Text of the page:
If your Boston is licking his paws or rubbing his face a great deal, he may have an allergy. Generally it occurs when your dog is overly excited, gulps his food too fast, or is affected by pollen in the air.


When you check your dog's ears, wipe them out with a cotton ball dampened with gentle, pH-balanced ear cleaner to help prevent infections.
Dogs who are highly sensitive, independent thinking, or assertive may be harder for a first-time owner to manage.
These breeds do best when a family member is home during the day or if you can take the dog to work. If you want a heat-sensitive breed, the dog will need to stay indoors with you on warm or humid days, and you'll need to be extra cautious about exercising your dog in the heat. Dogs from any breed can be good with children based on their past experiences, training on how to get along with kids, and personality. Breed isn't the only factor; dogs who lived with their littermates and mother until at least 6 to 8 weeks of age, and who spent lots of time playing with other dogs during puppyhood, are more likely to have good canine social skills. If you're a neatnik you'll need to either pick a low-shedding breed, or relax your standards.
If you're buying a puppy, it's a good idea to find out which genetic illnesses are common to the breed you're interested in, so you can ask the breeder about the physical health of your potential pup's parents and other relatives. If you pick a breed that's prone to packing on pounds, you'll need to limit treats, make sure he gets enough exercise, and measure out his daily kibble in regular meals rather than leaving food out all the time. Obedience training and interactive dog toys are good ways to give a dog a brain workout, as are dog sports and careers, such as agility and search and rescue.
Mouthy breeds tend to really enjoy a game of fetch, as well as a good chew on a chew toy that's been stuffed with kibble and treats. Dogs that like to chase need to be leashed or kept in a fenced area when outdoors, and you'll need a high, secure fence in your yard.
Without enough exercise, these breeds may put on weight and vent their pent-up energy in ways you don't like, such as barking, chewing, and digging. Like other brachycephalic dogs, the lower jaw is in proportion to the body, but they have a short upper jaw to give them a "pushed in" face. You may have to wait for several months to get a good quality Boston Terrier puppy from a qualified breeder. It's thought that their offspring was bred with one or more French Bulldogs to form the foundation for the Boston Terrier we know today.
Since the Bulldog contingency had a lot of power with the American Kennel Club (AKC) at that time, the Boston Bull Terrier fanciers decided that discretion was the better part of valor and changed the name of their club to the Boston Terrier Club, in tribute to the birthplace of the breed. After years of careful inbreeding to set the type, the Boston Terrier as we know it today was developed. When one of the restaurants refused to let her enter with her beloved dog, she stormed out, shouting "No Patsy, no Pola.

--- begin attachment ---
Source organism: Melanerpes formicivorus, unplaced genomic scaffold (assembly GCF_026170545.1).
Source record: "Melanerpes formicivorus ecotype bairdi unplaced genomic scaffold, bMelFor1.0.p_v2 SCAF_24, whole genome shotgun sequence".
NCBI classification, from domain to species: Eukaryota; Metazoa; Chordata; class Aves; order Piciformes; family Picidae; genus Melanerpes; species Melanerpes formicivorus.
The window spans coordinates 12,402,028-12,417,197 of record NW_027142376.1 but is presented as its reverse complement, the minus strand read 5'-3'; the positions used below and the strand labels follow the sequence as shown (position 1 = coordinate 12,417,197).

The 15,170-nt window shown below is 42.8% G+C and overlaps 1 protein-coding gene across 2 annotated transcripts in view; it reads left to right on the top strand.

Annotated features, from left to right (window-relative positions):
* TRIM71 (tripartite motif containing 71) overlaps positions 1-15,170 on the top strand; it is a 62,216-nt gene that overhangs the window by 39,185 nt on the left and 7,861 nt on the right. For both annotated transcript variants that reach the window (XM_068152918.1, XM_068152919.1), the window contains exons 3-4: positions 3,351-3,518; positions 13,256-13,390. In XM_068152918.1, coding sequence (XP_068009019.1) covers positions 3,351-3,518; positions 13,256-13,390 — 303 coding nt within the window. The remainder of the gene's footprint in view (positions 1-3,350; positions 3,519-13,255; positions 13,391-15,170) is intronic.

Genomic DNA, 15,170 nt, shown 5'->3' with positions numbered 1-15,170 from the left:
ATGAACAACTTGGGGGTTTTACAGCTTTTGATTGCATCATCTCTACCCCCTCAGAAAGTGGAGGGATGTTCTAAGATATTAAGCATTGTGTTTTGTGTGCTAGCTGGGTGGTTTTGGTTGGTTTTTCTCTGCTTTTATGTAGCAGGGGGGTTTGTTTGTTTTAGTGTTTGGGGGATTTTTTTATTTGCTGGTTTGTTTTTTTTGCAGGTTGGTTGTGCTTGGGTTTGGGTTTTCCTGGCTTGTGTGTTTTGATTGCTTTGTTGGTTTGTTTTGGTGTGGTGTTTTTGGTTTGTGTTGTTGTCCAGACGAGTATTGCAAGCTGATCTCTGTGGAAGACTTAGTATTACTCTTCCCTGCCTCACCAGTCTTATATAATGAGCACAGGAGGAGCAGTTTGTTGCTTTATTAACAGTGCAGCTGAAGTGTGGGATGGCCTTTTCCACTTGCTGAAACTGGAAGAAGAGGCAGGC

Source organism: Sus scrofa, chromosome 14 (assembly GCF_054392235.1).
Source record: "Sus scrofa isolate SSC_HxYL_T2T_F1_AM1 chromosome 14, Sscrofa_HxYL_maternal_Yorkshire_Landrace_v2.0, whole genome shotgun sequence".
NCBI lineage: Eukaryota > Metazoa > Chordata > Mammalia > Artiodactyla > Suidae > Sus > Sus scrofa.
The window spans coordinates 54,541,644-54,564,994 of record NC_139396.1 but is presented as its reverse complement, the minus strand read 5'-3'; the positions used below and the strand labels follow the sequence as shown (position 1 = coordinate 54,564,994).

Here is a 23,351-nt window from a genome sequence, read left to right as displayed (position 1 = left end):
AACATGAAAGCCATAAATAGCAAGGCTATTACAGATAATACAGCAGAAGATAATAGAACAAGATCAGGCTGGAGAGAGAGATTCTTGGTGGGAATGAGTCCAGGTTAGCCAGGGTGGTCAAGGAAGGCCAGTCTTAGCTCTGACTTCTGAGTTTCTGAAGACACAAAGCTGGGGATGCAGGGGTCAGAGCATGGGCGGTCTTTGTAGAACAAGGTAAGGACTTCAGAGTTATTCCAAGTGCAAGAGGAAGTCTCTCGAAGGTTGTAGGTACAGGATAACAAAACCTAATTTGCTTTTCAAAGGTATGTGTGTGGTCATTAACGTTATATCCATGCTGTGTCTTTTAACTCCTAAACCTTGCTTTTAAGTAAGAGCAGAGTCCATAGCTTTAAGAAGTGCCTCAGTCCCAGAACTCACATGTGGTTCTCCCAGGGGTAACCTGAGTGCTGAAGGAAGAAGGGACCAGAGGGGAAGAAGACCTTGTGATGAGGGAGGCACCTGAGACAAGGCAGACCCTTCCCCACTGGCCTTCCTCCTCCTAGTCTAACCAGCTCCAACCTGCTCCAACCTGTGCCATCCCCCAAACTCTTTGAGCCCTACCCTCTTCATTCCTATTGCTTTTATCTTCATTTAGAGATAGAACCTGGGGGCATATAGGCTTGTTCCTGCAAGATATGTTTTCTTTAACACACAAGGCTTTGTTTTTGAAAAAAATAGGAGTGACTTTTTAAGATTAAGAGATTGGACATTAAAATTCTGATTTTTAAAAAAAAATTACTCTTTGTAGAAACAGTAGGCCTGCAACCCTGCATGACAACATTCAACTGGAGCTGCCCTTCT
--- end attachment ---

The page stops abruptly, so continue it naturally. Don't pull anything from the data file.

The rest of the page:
He enjoys taking a walk with you and playing in a yard, but is definitely an indoor dog and should never be housed outside.
It almost goes without saying that a highly active dog will need more than a couch potato dog. Dog toenails have blood vessels in them, and if you cut too far you can cause bleeding — and your dog may not cooperate the next time he sees the nail clippers come out. In general, he gets along well with other dogs and cats, especially if he's socialized to them at an early age. You'll get your best match if you take your dog-owning experience into account as you choose your new pooch. No matter what the breed or breed type, all dogs have strong jaws, sharp pointy teeth, and may bite in stressful circumstances. These breeds generally aren't a good fit for homes with smaller pets that can look like prey, such as cats, hamsters, or small dogs.
Breeds that need a lot of exercise are good for outdoorsy, active people, or those interested in training their dog to compete in a high-energy dog sport, such as agility. Although gentle and even-tempered, they can have the spunky attitude of their terrier ancestors.
Yet another story is that Hooper purchased Judge from another Bostonian, William O'Brian, around 1870.
In the 1900s, the breed's distinctive markings and color were painstakingly written into the standard, making them an essential feature of the breed. Goodbye forever!" Another famous person who had a Boston Terrier named Patsy was gossip columnist Louella Parsons.
Wofford College in South Carolina and Redlands High School in California claim the Boston Terrier as their mascots as well. The quality of dog food you buy also makes a difference — the better the dog food, the further it will go toward nourishing your dog and the less of it you'll need to shake into your dog's bowl. If you don't see a rescue listed for your area, contact the national breed club or a local breed club and they can point you toward a Boston Terrier rescue. Young children and dogs of any breed should always be supervised by an adult and never left alone together, period.
Breeds that were originally used for bird hunting, on the other hand, generally won't chase, but you'll probably have a hard time getting their attention when there are birds flying by. When picking a breed, consider your own activity level and lifestyle, and think about whether you'll find a frisky, energetic dog invigorating or annoying. When purchasing a Boston Terrier puppy, it's wise to ask the breeder if the puppy has been tested for juvenile cataracts.
Some people say that pinching the nostrils closed or holding the palm of your hand over his nose so the dog is forced to breathe through his mouth is the quickest way to stop the reverse sneezing.